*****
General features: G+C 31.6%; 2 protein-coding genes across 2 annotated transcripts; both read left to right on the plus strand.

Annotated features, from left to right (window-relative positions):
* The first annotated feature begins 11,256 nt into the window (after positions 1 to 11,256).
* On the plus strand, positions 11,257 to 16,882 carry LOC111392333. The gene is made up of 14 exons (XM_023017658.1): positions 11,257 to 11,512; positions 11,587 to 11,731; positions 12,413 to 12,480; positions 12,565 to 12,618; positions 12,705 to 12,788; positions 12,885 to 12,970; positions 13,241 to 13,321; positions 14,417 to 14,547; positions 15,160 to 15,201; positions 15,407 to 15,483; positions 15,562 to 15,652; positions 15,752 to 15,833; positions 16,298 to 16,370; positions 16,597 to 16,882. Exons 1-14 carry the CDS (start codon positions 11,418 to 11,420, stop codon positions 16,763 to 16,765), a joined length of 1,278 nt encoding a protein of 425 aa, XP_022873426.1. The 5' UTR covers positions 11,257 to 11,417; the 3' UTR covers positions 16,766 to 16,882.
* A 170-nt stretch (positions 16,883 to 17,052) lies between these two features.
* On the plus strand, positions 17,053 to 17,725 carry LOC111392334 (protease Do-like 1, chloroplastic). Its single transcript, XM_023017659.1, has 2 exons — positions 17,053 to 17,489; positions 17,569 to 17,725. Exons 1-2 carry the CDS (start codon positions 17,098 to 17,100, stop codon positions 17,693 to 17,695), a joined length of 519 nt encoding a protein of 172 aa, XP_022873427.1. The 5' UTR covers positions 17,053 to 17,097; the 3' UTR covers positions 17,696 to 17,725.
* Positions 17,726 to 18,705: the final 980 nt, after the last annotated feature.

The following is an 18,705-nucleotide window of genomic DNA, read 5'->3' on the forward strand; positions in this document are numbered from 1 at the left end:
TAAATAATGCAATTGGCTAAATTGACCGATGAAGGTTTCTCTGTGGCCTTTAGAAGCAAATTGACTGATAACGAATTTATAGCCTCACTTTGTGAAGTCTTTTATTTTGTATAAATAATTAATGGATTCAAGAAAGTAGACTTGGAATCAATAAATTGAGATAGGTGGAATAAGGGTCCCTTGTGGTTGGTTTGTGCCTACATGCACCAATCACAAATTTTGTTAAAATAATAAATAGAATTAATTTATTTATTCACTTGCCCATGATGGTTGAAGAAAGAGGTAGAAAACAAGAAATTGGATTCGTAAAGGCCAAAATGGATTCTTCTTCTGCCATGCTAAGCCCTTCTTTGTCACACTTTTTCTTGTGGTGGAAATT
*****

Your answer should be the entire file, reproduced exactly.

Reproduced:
General features: G+C 31.6%; 2 protein-coding genes across 2 annotated transcripts; both read left to right on the plus strand.

Annotated features, from left to right (window-relative positions):
* The first annotated feature begins 11,256 nt into the window (after positions 1 to 11,256).
* On the plus strand, positions 11,257 to 16,882 carry LOC111392333. The gene is made up of 14 exons (XM_023017658.1): positions 11,257 to 11,512; positions 11,587 to 11,731; positions 12,413 to 12,480; positions 12,565 to 12,618; positions 12,705 to 12,788; positions 12,885 to 12,970; positions 13,241 to 13,321; positions 14,417 to 14,547; positions 15,160 to 15,201; positions 15,407 to 15,483; positions 15,562 to 15,652; positions 15,752 to 15,833; positions 16,298 to 16,370; positions 16,597 to 16,882. Exons 1-14 carry the CDS (start codon positions 11,418 to 11,420, stop codon positions 16,763 to 16,765), a joined length of 1,278 nt encoding a protein of 425 aa, XP_022873426.1. The 5' UTR covers positions 11,257 to 11,417; the 3' UTR covers positions 16,766 to 16,882.
* A 170-nt stretch (positions 16,883 to 17,052) lies between these two features.
* On the plus strand, positions 17,053 to 17,725 carry LOC111392334 (protease Do-like 1, chloroplastic). Its single transcript, XM_023017659.1, has 2 exons — positions 17,053 to 17,489; positions 17,569 to 17,725. Exons 1-2 carry the CDS (start codon positions 17,098 to 17,100, stop codon positions 17,693 to 17,695), a joined length of 519 nt encoding a protein of 172 aa, XP_022873427.1. The 5' UTR covers positions 17,053 to 17,097; the 3' UTR covers positions 17,696 to 17,725.
* Positions 17,726 to 18,705: the final 980 nt, after the last annotated feature.

The following is an 18,705-nucleotide window of genomic DNA, read 5'->3' on the forward strand; positions in this document are numbered from 1 at the left end:
TAAATAATGCAATTGGCTAAATTGACCGATGAAGGTTTCTCTGTGGCCTTTAGAAGCAAATTGACTGATAACGAATTTATAGCCTCACTTTGTGAAGTCTTTTATTTTGTATAAATAATTAATGGATTCAAGAAAGTAGACTTGGAATCAATAAATTGAGATAGGTGGAATAAGGGTCCCTTGTGGTTGGTTTGTGCCTACATGCACCAATCACAAATTTTGTTAAAATAATAAATAGAATTAATTTATTTATTCACTTGCCCATGATGGTTGAAGAAAGAGGTAGAAAACAAGAAATTGGATTCGTAAAGGCCAAAATGGATTCTTCTTCTGCCATGCTAAGCCCTTCTTTGTCACACTTTTTCTTGTGGTGGAAATT